For Software development, currently one of the ‘in things’ is the MVC coding pattern (along with it’s related counterparts MVP and other variations). Event Driven patterns are also quite popular and there are just as many good Event Driven frameworks on the net as there are MVC to satisfy every architects needs.
These days everyone including us are pushing their own development frameworks or coding standards. Microsoft is one of the dominant vendors in this area and they produce some very good development environments (Visual Studio and their Express counterparts). They also preach their MVC and WebForms (event driven) frameworks and these are quite popular if you check your local Job ads. They achieve what they were created to do and are constantly improving with each version – however there is a serious downside to how they are architected.
Microsoft’s MVC and WebForms frameworks have their front end (which runs in a browser) so tightly coupled with their back end (which typically runs on a server) they are difficult if not impossible to separate. For a business that develops in-house software only or wants to call themselve’s ‘a Microsoft House’ – some of the time it may not matter, however, time and time again, I’ve walked into a business and they have pondered how to adapt their .Net MVC and WebForm applications to work on non-Windows servers. Now, if they were to sit back and evaluate every available framework before they started their project, or perhaps just made some careful architectural decisions it may not have been an issue – and to be fair no-one can predict or cater for every future requirement or product direction.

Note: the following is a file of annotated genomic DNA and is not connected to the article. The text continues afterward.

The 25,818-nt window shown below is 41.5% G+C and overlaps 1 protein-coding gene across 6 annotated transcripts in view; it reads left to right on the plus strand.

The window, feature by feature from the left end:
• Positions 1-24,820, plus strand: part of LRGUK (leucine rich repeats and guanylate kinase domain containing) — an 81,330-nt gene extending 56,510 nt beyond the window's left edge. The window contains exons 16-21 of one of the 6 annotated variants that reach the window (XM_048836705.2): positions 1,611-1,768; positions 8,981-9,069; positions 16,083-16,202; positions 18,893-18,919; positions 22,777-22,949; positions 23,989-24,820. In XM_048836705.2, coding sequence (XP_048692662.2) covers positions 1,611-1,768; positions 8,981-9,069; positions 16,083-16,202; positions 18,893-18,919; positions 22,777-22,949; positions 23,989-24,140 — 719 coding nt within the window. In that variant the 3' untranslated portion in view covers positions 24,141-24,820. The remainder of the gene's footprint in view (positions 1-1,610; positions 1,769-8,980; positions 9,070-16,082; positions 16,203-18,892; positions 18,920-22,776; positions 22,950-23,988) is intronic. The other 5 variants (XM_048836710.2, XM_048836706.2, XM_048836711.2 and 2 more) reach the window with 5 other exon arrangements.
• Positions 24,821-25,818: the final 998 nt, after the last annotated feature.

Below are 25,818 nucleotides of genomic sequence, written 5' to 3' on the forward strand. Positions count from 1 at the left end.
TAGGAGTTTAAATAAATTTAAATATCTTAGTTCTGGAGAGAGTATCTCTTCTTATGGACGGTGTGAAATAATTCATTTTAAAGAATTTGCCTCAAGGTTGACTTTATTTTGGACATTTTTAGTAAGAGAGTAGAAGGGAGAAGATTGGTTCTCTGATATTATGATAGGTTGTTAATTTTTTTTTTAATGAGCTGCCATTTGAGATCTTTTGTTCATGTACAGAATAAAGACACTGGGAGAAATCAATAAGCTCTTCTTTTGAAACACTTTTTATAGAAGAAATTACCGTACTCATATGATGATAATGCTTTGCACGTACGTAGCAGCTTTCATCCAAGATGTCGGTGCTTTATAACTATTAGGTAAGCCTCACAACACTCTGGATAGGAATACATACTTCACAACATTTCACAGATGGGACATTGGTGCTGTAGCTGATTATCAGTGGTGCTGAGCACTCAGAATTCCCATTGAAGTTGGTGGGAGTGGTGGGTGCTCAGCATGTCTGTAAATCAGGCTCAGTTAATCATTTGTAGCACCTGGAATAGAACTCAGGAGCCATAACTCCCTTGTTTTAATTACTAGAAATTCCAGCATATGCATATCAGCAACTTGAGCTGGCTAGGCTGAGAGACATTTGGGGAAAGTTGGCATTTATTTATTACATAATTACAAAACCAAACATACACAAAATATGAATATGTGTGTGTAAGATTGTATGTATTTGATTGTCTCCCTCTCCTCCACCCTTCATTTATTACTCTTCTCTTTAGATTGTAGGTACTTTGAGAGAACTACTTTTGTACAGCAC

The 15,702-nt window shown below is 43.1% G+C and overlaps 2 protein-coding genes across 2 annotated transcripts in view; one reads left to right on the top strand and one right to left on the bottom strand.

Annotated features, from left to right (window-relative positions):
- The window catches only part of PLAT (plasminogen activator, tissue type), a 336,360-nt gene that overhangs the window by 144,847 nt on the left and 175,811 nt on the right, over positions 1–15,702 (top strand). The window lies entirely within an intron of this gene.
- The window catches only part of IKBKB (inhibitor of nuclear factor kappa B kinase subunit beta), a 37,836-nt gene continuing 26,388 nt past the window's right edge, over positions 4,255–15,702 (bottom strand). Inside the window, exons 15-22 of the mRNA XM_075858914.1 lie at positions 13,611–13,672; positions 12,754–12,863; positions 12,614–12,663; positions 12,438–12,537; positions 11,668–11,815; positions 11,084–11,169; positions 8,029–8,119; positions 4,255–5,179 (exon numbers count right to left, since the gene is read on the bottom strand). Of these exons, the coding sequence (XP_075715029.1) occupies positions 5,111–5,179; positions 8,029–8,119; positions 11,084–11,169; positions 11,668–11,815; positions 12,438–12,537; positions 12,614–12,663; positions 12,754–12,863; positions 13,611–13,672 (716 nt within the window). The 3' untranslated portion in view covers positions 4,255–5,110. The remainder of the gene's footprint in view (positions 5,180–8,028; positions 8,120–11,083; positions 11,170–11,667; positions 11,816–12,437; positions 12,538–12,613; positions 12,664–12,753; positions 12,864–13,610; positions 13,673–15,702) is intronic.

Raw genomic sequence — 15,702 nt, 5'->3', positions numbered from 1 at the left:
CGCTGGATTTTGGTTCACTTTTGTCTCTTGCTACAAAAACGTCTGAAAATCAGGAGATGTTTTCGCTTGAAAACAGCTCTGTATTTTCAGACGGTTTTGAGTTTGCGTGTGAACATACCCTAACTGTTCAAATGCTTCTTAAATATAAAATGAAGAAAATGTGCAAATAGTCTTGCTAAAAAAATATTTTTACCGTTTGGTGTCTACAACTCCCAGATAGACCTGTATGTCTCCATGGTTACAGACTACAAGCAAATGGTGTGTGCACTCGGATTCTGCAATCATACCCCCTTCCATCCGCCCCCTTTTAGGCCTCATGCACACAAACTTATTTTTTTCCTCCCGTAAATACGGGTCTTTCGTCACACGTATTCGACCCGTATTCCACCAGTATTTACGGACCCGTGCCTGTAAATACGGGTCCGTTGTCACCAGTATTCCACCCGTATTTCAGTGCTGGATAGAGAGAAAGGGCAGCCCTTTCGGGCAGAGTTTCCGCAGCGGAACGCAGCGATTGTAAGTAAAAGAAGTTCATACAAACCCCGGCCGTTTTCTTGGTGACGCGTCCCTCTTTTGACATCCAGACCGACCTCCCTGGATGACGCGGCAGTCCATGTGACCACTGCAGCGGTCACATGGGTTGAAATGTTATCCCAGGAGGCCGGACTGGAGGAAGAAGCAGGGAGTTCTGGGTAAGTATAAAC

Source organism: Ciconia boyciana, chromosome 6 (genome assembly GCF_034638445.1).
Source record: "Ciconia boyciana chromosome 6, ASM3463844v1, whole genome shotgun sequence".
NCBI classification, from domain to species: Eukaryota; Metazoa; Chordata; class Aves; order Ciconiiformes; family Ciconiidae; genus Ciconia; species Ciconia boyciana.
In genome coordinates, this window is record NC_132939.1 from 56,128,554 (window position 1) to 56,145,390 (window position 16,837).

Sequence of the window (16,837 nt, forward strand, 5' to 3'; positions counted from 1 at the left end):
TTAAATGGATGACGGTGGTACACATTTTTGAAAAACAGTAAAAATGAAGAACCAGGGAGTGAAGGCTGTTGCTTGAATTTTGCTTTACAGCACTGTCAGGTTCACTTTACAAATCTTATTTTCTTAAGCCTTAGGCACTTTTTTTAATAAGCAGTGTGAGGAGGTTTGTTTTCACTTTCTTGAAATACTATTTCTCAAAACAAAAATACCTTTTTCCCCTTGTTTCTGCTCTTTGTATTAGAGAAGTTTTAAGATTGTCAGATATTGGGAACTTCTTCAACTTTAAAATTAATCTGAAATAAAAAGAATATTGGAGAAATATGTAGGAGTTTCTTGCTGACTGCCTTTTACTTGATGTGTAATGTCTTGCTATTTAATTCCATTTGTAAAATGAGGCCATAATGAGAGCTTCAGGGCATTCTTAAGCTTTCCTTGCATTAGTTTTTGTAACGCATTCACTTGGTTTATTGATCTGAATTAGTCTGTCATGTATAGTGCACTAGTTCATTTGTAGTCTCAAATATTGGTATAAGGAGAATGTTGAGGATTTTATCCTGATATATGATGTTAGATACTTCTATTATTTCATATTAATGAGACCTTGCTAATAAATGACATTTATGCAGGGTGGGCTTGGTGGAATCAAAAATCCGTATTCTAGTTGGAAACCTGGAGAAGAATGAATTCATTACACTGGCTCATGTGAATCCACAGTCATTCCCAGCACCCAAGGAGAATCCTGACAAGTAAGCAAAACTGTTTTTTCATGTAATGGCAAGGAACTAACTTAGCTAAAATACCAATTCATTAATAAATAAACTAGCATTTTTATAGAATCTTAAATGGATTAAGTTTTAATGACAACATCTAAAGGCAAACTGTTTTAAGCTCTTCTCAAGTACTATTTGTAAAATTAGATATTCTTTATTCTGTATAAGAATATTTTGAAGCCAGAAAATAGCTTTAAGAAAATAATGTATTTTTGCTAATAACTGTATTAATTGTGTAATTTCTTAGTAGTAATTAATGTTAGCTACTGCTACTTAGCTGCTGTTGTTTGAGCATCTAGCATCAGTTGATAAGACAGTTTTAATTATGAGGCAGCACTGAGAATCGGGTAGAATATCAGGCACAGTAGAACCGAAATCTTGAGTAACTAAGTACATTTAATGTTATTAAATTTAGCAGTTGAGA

Something to think about when choosing the right framework for your projects that you may not have already. How easy is it to replace the front end without the back end and vice versa? Can multiple backend’s be supported concurrently? Do you only want to install/host your software on a Windows server? What about Linux, OSX or Android? Android? Why would you want to host your web app on Android? With the right choice of technologies your web app will run hosted on android with no additional development, this will give your application the ability to work out of range of the internet – of course you could spend additional effort and develop a custom android solution, but then your customers are going to complain about lack of functionality… or you are going to add another 33% or more to your budget assuming you can share the same back end for two different clients?
As previously mentioned Microsoft produce some very good development environments and I regularly use Visual Studio by choice, actually it rocks! However using Visual Studio and C# (or VB.Net) doesn’t negate structuring your product in a way that gives you the flexibility you need/should have or the performance your customer’s expect. Structure your product right and you won’t have tied your entire application (front and back ends) to Microsoft for the foreseeable future.
tip: jQuery is a very good semi-low level library that I like to use in most projects and even Visual Studio itself uses to richen your product’s GUI experience. Interestingly, jQuery provides out of the box, much of the functionality you require to create in a very short time (less than a day) your very own nice, structured, flexible and maintainable Event Driven form pattern with loose coupling between the front and backends. You can of course with a little more time create a losely coupled MVC if that’s your preference.